This is the latest in our “Discover the Boise Foothills” series of blog posts exploring different trails. On many of those trips, we’ll be joined by an expert who can provide some perspective on the land that has become one of Boise’s most popular and valuable assets.
This week: Watchman (and the multi-agency partnership that runs the trail system)
While reporting the trail-running story that led the Playing Outdoors section on April 13, Jenny Stinson told me to make sure I tried the Watchman trail this spring.
Never miss a local story.
“It’s like you’re in ‘The Sound of Music,’ ” she said.
So I took her advice last week — and anyone who enjoys hiking and wild flowers should, too. The abundant yellow flowers produced each spring by the arrowleaf balsamroot blanket hillsides along Watchman and at one point create a wall of yellow on either side of the path.
But the blooms don’t last long. Some already had faded last week.
“If you do it in the springtime, as we’re doing, you get gorgeous looks at all the wildflowers,” said Larry Ridenhour, a recreation planner for the Bureau of Land Management’s Boise District and my hiking partner for the day.
The Watchman trail was built from scratch — not, as many Foothills trails, by unofficial use over the years — and was carved along the edge of hillsides, allowing hikers and mountain bikers to follow the natural contours of the Foothills with relatively little elevation change.
The ups and downs come on your way to and from the trail.
We began on the Five Mile Gulch trail from Rocky Canyon Road. It’s a 1.4-mile, 500-foot hike to the junction with Watchman. Watchman is a 3.5-mile trail with a net elevation change of 66 feet. But going our way, the final 0.8 miles of Watchman was significantly downhill (313 feet). That would be uphill if you reverse the loop. Watchman ends at a junction with the Three Bears trail. Veer left, following the sign to Rocky Canyon Road. Turn left at the road for a short walk back to your car.
Our totals for the hike: 5.92 miles and 870 feet of vertical climbing.
“If you start on Five Mile, it’s a long, slow uphill, but once you get to Watchman it’s a fairly level hike at a little bit of elevation,” Ridenhour said. “... If you’re a beginner up in the Foothills, it will kind of test your uphill, slow grind. But then you’re rewarded with all these gorgeous views all the way down into the Owyhees.”
Watchman is an example of the multi-agency cooperation that has made the Ridge to Rivers trail system such a success. Most of Watchman sits on BLM-owned land. The city, which is the lead agency in Ridge to Rivers and the day-to-day manager of the system, built the trail and maintains it. But none of that would have happened without the consent of BLM, which had to run through a series of approvals — covering archeology, botany, wildlife and other possible issues — before green-lighting the project.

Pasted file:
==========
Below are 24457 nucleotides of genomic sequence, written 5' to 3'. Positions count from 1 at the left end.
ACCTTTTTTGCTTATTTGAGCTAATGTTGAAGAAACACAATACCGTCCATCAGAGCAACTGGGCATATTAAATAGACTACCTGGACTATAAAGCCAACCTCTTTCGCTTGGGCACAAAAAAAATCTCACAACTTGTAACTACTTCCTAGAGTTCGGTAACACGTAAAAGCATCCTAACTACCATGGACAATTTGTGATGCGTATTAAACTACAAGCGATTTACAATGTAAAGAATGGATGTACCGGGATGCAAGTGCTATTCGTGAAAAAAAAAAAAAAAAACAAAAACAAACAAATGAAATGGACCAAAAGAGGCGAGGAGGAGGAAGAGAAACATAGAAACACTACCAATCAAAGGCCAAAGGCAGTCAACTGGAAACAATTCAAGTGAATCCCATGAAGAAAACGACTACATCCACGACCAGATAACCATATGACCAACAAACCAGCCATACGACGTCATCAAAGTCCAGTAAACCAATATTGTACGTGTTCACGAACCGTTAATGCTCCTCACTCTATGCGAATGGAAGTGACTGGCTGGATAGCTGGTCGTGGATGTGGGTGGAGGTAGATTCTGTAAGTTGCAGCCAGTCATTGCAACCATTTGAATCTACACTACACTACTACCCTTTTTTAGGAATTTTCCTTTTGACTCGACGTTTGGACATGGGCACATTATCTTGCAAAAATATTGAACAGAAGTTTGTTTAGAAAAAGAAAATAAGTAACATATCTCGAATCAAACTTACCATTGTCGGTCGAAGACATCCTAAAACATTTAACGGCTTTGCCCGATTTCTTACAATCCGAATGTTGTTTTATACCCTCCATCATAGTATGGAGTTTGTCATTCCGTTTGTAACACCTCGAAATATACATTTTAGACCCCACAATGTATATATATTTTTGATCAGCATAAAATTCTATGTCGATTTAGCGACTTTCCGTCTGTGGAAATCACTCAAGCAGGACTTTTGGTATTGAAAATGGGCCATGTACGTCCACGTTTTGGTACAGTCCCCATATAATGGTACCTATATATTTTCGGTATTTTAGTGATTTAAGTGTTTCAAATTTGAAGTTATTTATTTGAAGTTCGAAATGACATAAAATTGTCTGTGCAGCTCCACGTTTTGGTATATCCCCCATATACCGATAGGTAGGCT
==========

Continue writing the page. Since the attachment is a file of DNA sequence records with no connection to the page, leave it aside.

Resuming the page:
BLM owns about 12,000-13,000 of the 85,000 acres of Foothills land from Idaho 21 to Idaho 55 to the top of the ridge, Ridenhour said. That’s roughly 15 percent. In terms of trail miles, BLM owns more than 40 miles of the 190 in the system — or more than 20 percent.
“For BLM, in our land-use plan, the Boise Foothills are designated as a special recreation management area,” Ridenhour said. “Our management is focused toward recreation and providing for recreational opportunities. It is also managed to protect the scenic value of the Foothills, so at least on BLM land we try not to put in any kind of project that is going to have a really detrimental impact on the view of the Foothills from the Valley.”
The Ridge to Rivers partnership was formed in the early 1990s. The system has grown from 90 miles of trails in 2000 to 190 in 2016.
The management partners are the city of Boise, Ada County, BLM, the U.S. Forest Service and Idaho Fish and Game.
“At that time (in the early 1990s), if you had looked at ownership in the Foothills, you would have seen that it was a real hodgepodge of private land, BLM, Forest Service, city, county, state,” Ridenhour said. “About the only spot where you had a big spot of contiguous ownership was either the Forest Service, which was primarily at the top of the ridge, or a lot of the private land.”
The city contributes $375,574 to the annual Ridge to Rivers budget — or 82 percent. BLM makes the second-largest contribution at $42,000 (9 percent).
The discussions at the quarterly meetings are “very easy,” Ridenhour said, despite each agency’s different mission.
“I’ve talked to a lot of people and I think the cooperative management of the Foothills is fairly unique,” Ridenhour said. “There are cities in different areas that do sort of jointly manage (areas) but I think the Ridge to Rivers system has been held out as a pretty successful partnership that is looked at as sort of a standard to try to attain.”
Getting there: Go east on Reserve Street near Fort Boise Park, turn right on Shaw Mountain Road, stay left at the fork and remain on the road for about 2.5 miles after it becomes a dirt surface. That portion of the road is also known as Rocky Canyon Road. Park at the Five Mile Creek Trailhead on the left.
Up next: Daniels Creek (Peggy’s Trail) — and the private-property agreements that have made the Foothills trail system possible.